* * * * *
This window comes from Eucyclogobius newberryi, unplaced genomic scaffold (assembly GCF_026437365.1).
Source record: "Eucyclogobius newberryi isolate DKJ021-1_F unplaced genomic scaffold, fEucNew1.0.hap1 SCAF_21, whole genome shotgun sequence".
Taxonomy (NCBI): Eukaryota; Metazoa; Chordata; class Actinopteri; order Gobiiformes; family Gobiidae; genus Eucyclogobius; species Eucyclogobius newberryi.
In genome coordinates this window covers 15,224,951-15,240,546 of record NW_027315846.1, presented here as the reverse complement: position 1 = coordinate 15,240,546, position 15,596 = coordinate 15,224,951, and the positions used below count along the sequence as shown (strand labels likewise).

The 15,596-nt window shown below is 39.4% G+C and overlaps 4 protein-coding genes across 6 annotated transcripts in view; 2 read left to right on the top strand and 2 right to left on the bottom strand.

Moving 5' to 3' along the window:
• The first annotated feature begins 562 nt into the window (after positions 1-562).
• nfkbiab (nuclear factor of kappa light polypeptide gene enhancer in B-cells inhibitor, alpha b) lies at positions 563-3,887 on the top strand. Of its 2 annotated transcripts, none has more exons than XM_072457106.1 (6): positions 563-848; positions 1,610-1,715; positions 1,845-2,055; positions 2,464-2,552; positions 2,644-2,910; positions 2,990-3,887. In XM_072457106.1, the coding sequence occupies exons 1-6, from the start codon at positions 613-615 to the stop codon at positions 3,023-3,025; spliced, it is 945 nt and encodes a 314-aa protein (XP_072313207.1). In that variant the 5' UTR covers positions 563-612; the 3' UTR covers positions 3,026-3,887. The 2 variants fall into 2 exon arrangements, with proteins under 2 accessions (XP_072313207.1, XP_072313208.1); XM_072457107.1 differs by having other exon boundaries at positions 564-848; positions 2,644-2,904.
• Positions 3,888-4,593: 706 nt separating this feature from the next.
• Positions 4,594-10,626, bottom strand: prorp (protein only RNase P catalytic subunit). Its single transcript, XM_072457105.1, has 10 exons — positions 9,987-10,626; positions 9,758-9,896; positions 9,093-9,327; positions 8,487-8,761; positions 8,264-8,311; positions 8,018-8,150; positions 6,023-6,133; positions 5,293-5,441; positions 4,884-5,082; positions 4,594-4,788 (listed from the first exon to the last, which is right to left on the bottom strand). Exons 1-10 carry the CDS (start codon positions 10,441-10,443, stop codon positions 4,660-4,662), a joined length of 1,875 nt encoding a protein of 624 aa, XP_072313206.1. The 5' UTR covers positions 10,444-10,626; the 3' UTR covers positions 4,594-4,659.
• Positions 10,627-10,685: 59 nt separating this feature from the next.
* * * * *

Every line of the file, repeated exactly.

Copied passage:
This window comes from Eucyclogobius newberryi, unplaced genomic scaffold (assembly GCF_026437365.1).
Source record: "Eucyclogobius newberryi isolate DKJ021-1_F unplaced genomic scaffold, fEucNew1.0.hap1 SCAF_21, whole genome shotgun sequence".
Taxonomy (NCBI): Eukaryota; Metazoa; Chordata; class Actinopteri; order Gobiiformes; family Gobiidae; genus Eucyclogobius; species Eucyclogobius newberryi.
In genome coordinates this window covers 15,224,951-15,240,546 of record NW_027315846.1, presented here as the reverse complement: position 1 = coordinate 15,240,546, position 15,596 = coordinate 15,224,951, and the positions used below count along the sequence as shown (strand labels likewise).

The 15,596-nt window shown below is 39.4% G+C and overlaps 4 protein-coding genes across 6 annotated transcripts in view; 2 read left to right on the top strand and 2 right to left on the bottom strand.

Moving 5' to 3' along the window:
• The first annotated feature begins 562 nt into the window (after positions 1-562).
• nfkbiab (nuclear factor of kappa light polypeptide gene enhancer in B-cells inhibitor, alpha b) lies at positions 563-3,887 on the top strand. Of its 2 annotated transcripts, none has more exons than XM_072457106.1 (6): positions 563-848; positions 1,610-1,715; positions 1,845-2,055; positions 2,464-2,552; positions 2,644-2,910; positions 2,990-3,887. In XM_072457106.1, the coding sequence occupies exons 1-6, from the start codon at positions 613-615 to the stop codon at positions 3,023-3,025; spliced, it is 945 nt and encodes a 314-aa protein (XP_072313207.1). In that variant the 5' UTR covers positions 563-612; the 3' UTR covers positions 3,026-3,887. The 2 variants fall into 2 exon arrangements, with proteins under 2 accessions (XP_072313207.1, XP_072313208.1); XM_072457107.1 differs by having other exon boundaries at positions 564-848; positions 2,644-2,904.
• Positions 3,888-4,593: 706 nt separating this feature from the next.
• Positions 4,594-10,626, bottom strand: prorp (protein only RNase P catalytic subunit). Its single transcript, XM_072457105.1, has 10 exons — positions 9,987-10,626; positions 9,758-9,896; positions 9,093-9,327; positions 8,487-8,761; positions 8,264-8,311; positions 8,018-8,150; positions 6,023-6,133; positions 5,293-5,441; positions 4,884-5,082; positions 4,594-4,788 (listed from the first exon to the last, which is right to left on the bottom strand). Exons 1-10 carry the CDS (start codon positions 10,441-10,443, stop codon positions 4,660-4,662), a joined length of 1,875 nt encoding a protein of 624 aa, XP_072313206.1. The 5' UTR covers positions 10,444-10,626; the 3' UTR covers positions 4,594-4,659.
• Positions 10,627-10,685: 59 nt separating this feature from the next.